You know you need a break when you start thinking there is wisdom to be found in Donald Rumsfeld. As the holiday season is upon us and I am trying to wrap up as much as possible before going on leave, it is Rumsfeld’s idea of known knowns, known unknowns and unknown unknowns that are keeping me up at night. With a project like this, a lot can go wrong between now and when we return to Tanzania in February. And as I wake up in the night every known unknown I can think of seems to start with an ‘M.’
Malaria already struck one of our interpreters – Anna – when we were meeting with women in Bagamoyo. Charles, another of our interpreters and the Second Assistant Director on the shoot, was unable to reply to my email messages and follow up last week because he had Typhoid. These tropical diseases are common and an ever present problem that could harm the people we work with, their families and communities. Our first concern is their health and that no-one gets ill on the shoot.
Men and Mamas are the second concern. Half of the women we are working with are widows. The other half have been left by the fathers of their children. There is a risk that some of the men may return to these women’s lives if they know we are working with them. While the women we are working with are in many ways independent, return of the man would change the dynamic significantly in terms of their time, ability to participate, and potentially, pay. And then there is the needs and commitment to the wider family and mamas of the women. The pay that we give the women for participating in their film (to account for their time and remunerate for any lost earnings) will most likely be a contribution to the wider extended families in which they live. We need to be aware of this and any potential coercion this will place on the women to participate or the possibility of extra requests for money from family members.
Government Ministries may decide to involve themselves in the project at any point. We have a letter from the Ministry of Health and Social Welfare, we’re still waiting for the permit from the Film Board as they want to run it past the medical research council (for some unknown reason considering the project does not involved medical research of any kind), and our current experience suggests that this could be ongoing for the duration of the project. We have to strike a balance between following government guidelines of the country in which we are filming and ensuring artistic and academic freedom for the project.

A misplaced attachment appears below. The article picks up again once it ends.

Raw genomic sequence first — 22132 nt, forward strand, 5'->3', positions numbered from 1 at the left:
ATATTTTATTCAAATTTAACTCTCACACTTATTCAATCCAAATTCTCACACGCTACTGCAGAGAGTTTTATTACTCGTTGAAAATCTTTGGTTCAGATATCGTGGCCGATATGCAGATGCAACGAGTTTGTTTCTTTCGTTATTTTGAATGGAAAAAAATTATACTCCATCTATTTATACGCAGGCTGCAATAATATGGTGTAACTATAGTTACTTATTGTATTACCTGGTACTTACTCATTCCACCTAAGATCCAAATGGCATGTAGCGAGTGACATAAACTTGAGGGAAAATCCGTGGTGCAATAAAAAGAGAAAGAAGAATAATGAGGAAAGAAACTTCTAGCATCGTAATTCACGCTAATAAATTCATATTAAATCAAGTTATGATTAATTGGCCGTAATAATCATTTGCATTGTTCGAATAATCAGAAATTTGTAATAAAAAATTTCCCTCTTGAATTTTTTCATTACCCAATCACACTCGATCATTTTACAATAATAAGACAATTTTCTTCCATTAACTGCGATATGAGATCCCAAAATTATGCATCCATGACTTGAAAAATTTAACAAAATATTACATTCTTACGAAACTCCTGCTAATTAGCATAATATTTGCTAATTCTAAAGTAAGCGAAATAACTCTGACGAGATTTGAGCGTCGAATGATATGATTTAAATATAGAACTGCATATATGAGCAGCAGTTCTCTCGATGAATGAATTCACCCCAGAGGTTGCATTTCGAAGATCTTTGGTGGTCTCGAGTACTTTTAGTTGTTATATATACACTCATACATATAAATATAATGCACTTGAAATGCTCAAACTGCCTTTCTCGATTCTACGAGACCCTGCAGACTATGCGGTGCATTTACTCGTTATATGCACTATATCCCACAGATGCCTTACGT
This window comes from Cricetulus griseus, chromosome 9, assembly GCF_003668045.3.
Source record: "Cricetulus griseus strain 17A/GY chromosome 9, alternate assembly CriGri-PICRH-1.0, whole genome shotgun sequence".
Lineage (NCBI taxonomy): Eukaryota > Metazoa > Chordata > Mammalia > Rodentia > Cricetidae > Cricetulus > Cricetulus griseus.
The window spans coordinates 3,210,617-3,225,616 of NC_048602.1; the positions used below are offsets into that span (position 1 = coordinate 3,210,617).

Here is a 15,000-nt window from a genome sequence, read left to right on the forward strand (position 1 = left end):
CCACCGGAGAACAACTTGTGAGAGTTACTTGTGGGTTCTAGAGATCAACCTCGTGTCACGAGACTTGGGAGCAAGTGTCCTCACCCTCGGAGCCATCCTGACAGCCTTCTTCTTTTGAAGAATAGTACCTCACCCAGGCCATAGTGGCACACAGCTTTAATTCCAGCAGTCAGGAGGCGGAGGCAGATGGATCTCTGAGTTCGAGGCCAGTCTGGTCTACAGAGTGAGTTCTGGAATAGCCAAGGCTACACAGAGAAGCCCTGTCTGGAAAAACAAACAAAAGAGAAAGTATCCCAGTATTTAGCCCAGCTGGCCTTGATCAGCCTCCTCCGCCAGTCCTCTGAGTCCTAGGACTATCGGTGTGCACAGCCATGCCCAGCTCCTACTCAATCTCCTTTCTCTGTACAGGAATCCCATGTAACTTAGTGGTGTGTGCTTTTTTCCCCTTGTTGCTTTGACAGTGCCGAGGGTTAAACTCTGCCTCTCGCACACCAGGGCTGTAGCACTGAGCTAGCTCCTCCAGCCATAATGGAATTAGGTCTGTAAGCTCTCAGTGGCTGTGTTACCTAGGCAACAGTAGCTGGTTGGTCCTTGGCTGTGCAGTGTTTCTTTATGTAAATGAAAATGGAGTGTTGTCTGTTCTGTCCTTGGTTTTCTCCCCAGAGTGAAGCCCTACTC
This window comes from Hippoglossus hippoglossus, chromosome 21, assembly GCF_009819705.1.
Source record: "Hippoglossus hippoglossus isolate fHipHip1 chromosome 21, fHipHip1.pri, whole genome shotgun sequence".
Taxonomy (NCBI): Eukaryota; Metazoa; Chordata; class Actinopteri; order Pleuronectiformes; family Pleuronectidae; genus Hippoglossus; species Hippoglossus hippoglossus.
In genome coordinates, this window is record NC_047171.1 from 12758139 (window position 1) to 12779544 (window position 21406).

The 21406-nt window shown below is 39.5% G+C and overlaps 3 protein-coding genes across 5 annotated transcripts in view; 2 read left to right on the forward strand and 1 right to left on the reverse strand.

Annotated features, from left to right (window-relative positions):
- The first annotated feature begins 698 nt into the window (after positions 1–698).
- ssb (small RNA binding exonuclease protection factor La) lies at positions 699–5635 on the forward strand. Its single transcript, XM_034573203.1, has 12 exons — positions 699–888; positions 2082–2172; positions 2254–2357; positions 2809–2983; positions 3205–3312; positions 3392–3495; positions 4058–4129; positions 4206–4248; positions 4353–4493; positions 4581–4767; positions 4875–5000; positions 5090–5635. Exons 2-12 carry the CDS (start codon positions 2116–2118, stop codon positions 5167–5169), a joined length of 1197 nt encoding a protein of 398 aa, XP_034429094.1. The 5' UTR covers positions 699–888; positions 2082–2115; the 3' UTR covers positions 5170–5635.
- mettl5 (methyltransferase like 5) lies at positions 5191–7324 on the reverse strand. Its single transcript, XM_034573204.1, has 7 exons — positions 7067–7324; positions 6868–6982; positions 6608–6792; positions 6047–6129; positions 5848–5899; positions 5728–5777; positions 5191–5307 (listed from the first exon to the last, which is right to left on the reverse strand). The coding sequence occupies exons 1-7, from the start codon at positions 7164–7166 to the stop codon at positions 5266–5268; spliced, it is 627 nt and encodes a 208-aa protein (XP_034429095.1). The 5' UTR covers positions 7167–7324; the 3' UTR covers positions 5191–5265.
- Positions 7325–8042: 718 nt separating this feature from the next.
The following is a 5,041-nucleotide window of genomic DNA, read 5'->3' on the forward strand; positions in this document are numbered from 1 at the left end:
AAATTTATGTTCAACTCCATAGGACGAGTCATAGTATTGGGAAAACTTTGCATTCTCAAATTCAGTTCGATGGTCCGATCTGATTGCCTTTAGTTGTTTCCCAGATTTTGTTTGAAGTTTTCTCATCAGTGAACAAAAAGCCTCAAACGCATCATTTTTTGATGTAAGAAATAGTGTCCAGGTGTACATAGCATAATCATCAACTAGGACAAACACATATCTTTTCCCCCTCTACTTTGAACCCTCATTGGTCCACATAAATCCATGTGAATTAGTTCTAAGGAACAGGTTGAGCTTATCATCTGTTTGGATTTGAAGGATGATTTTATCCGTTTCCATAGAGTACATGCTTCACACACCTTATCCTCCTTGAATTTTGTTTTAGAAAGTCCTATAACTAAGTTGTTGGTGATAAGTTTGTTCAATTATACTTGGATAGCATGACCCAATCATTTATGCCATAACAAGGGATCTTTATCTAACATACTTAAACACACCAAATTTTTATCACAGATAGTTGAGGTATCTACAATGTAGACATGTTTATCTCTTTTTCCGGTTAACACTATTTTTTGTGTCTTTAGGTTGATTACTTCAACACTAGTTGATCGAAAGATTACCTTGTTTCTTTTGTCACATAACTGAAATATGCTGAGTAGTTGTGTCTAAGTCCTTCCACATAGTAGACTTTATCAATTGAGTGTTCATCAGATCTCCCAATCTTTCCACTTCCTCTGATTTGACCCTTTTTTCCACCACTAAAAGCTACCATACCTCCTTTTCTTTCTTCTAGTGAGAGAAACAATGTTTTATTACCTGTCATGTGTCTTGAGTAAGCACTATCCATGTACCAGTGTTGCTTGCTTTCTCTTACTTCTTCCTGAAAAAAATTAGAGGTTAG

And then there is, of course, Money. As the producer it was my job to manage the budget and keep the film on budget. This is tricky as it would seem everyone wants a bigger budget, a bigger team, another assistant, a better camera, a better car (with dust-free AC for example). However I am getting used to saying no and maintaining my standard line ‘the budget is the budget.’ I have never become so obsessed with spreadsheets. I have also become, much to the fear of my family, much more assertive.
It is these Ms that whirl through my mind when I should be busy having fun doing something else. Last Saturday I should have been concentrating on finishing my Christmas shopping (okay, not so fun), instead I was thinking about how the women in Miono were getting on. As if reading my mind, as soon as I got home I received a picture of our top four women, Charles and Jackson (see above) with a message saying ‘all happy and everyone is looking forward for February.’ Seeing the faces of Neema, Bello, Sekejua and Cecilia reminded me that these women trust Leanne and me, and together we will work out the known knowns, known unknowns and the scary unknown unknowns. Lots of things will inevitably go wrong and I still need to finalise the permit (arrgh!!), find another room for a sound recordist, find a sound recordist, book flights for as little as possible, finalise contracts, get a distribution deal, have a screenplay… but for now I’m taking confidence from our top four, and pushing most of this into that lovely horizon that is January.